The organization offers a comprehensive range of material and social services for widowed and indigent families, Holocaust survivors, elderly, immigrants and the chronically ill.

“The warmth of the heaters brings with it the physical representation of the love and care that the volunteers have for these members of the community,” said Rabbi Sholom Duchman, director of Colel Chabad. “The special relationship that develops during these weekly visits brings light and life into the loneliness. “

Netanyahu, Modi vow to deepen Israel-India strategic partnership

(JNS) — Israeli Prime Minister Benjamin Netanyahu discussed on Wednesday with his Indian counterpart Narendra Modi ways to enhance bilateral relations.

The 20-minute phone call focused on the two leaders’ mutual desire to deepen cooperation in high-tech, economic matters and security, according to a statement by Netanyahu’s office.

Netanyahu and Modi also spoke by phone last month and vowed to advance their countries’ “strategic partnership.”

That call came after Indian Foreign Minister Dr. S. Jaishankar phoned his Israeli counterpart Eli Cohen to congratulate him on assuming his post.

India and Israel recently marked 30 years of full diplomatic relations.

India gained independence from Great Britain in August 1947 and Israel did so in May 1948.

UN data points to rise in illegal building demolitions under Ben-Gvir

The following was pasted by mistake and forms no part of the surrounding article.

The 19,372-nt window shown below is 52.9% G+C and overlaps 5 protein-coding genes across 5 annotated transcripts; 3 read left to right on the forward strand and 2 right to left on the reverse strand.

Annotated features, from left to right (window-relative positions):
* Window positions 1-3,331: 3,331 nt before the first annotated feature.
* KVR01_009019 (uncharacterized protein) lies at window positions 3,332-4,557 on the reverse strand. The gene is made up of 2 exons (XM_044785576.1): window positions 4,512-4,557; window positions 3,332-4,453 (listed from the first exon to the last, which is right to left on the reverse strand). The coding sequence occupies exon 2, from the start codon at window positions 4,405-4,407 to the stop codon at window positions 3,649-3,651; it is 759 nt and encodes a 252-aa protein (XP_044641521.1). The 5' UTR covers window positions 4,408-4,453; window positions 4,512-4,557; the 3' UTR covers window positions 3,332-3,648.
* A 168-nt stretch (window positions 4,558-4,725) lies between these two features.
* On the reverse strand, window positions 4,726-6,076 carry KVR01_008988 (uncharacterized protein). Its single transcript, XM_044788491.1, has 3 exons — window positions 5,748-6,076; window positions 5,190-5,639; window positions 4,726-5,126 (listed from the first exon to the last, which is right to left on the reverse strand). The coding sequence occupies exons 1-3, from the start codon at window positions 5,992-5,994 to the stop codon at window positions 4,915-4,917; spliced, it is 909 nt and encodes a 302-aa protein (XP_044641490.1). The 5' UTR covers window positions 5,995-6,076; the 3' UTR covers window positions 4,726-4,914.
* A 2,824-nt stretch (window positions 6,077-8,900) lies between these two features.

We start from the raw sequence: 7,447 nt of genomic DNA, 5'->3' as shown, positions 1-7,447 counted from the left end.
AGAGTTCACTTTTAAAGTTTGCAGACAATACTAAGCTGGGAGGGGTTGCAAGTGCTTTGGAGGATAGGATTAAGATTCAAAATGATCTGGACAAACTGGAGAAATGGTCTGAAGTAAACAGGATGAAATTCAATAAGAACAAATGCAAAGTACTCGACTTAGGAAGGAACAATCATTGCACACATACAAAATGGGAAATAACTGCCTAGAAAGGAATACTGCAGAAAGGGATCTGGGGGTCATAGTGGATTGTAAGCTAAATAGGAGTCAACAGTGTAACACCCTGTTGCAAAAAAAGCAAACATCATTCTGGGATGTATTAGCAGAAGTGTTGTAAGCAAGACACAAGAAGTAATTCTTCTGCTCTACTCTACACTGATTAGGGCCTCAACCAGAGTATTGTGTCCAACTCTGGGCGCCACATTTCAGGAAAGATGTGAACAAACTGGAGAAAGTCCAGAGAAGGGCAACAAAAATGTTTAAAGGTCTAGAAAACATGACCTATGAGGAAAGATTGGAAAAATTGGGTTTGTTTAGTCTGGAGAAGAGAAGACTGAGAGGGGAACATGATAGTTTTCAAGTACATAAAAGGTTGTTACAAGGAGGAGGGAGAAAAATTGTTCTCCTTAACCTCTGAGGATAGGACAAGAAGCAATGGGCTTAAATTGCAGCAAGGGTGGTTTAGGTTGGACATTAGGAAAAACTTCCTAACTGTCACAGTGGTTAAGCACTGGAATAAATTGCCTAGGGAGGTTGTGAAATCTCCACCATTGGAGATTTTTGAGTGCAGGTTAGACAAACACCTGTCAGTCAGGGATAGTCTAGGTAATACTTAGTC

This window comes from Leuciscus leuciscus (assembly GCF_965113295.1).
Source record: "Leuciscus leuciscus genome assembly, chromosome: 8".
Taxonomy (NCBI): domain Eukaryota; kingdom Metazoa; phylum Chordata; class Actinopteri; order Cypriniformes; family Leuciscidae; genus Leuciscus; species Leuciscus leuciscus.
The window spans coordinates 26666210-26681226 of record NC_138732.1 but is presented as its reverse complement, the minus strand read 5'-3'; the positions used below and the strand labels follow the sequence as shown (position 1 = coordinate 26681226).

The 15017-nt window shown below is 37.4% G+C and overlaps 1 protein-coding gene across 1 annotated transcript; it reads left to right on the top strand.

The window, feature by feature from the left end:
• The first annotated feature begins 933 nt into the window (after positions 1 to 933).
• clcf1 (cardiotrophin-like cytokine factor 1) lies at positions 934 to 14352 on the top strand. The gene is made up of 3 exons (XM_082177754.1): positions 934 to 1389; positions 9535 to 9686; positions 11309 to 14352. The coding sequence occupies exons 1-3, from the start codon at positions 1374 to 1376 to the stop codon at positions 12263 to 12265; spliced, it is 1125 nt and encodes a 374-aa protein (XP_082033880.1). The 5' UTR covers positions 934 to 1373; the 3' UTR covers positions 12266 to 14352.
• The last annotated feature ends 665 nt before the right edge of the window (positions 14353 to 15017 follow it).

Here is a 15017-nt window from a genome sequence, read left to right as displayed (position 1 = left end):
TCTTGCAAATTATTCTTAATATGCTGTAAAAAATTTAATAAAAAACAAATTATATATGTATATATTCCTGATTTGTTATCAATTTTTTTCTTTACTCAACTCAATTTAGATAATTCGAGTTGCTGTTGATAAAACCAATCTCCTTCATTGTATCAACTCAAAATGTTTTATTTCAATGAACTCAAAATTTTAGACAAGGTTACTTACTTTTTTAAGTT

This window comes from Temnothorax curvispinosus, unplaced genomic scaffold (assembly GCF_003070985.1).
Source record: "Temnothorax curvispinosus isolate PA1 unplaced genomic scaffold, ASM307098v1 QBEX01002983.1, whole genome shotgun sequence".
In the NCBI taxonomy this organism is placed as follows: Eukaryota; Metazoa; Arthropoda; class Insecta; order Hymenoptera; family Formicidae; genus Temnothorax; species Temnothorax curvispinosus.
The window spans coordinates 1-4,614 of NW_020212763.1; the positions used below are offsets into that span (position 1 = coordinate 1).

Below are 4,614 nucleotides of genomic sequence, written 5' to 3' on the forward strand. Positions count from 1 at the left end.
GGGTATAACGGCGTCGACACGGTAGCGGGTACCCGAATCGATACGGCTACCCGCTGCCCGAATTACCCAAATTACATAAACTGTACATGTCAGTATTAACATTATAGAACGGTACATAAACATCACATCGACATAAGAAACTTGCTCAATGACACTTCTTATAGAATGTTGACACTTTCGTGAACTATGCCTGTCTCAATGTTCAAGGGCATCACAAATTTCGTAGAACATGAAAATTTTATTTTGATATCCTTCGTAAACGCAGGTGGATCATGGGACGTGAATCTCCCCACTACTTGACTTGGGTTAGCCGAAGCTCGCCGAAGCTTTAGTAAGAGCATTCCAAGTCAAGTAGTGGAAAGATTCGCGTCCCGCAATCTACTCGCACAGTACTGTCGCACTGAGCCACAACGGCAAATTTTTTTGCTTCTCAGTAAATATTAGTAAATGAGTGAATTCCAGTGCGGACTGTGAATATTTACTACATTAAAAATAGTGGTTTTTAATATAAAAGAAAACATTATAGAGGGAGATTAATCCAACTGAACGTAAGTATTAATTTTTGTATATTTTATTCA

(JNS) — Israeli demolition of illegal Arab construction has risen sharply under Minister of National Security Itamar Ben-Gvir, according to data from the United Nations Office for the Coordination of Humanitarian Affairs.

Between Jan. 1 and Feb. 7, 42 structures were destroyed in eastern Jerusalem and 102 structures in Area C, a zone in Judea and Samaria under Israeli control.

In the same period last year, only 18 structures in eastern Jerusalem and 80 in Area C were demolished.

Under Prime Minister Benjamin Netanyahu’s previous government in 2021, during the same 38-day time period from Jan. 1 to Feb. 7, only four structures were demolished in eastern Jerusalem.

However, 152 structures were demolished in Area C over that timeframe, 50 more than during Ben-Gvir’s current tenure.

Ben-Gvir issued a directive to demolish illegal buildings in eastern Jerusalem following the shooting rampage at a Jerusalem synagogue on Jan. 27 that left seven Israeli citizens dead and a second shooting in the city the next morning that wounded two.

Demolitions began on Jan. 29, starting in the Jabel Mukaber neighborhood where 14 illegal structures were demolished.

“Even this morning, the demolition of the illegal houses in Jerusalem continues,” Ben-Gvir tweeted on Jan. 30. “It’s one step in a series of important steps for governance and the war on terrorism.”

On Jan. 29, Ben-Gvir congratulated Jerusalem Mayor Moshe Lion and the Jerusalem police for “enforcing the law and carrying it out immediately.”

Florida budget framework increases Jewish day school security funding 25 percent

(JNS) — Florida Gov. Ron DeSantis proposed $5 million be allocated to secure Jewish day schools in the sunshine state as part of a $114.8 billion “Framework for Freedom” budget for fiscal year 2023-24.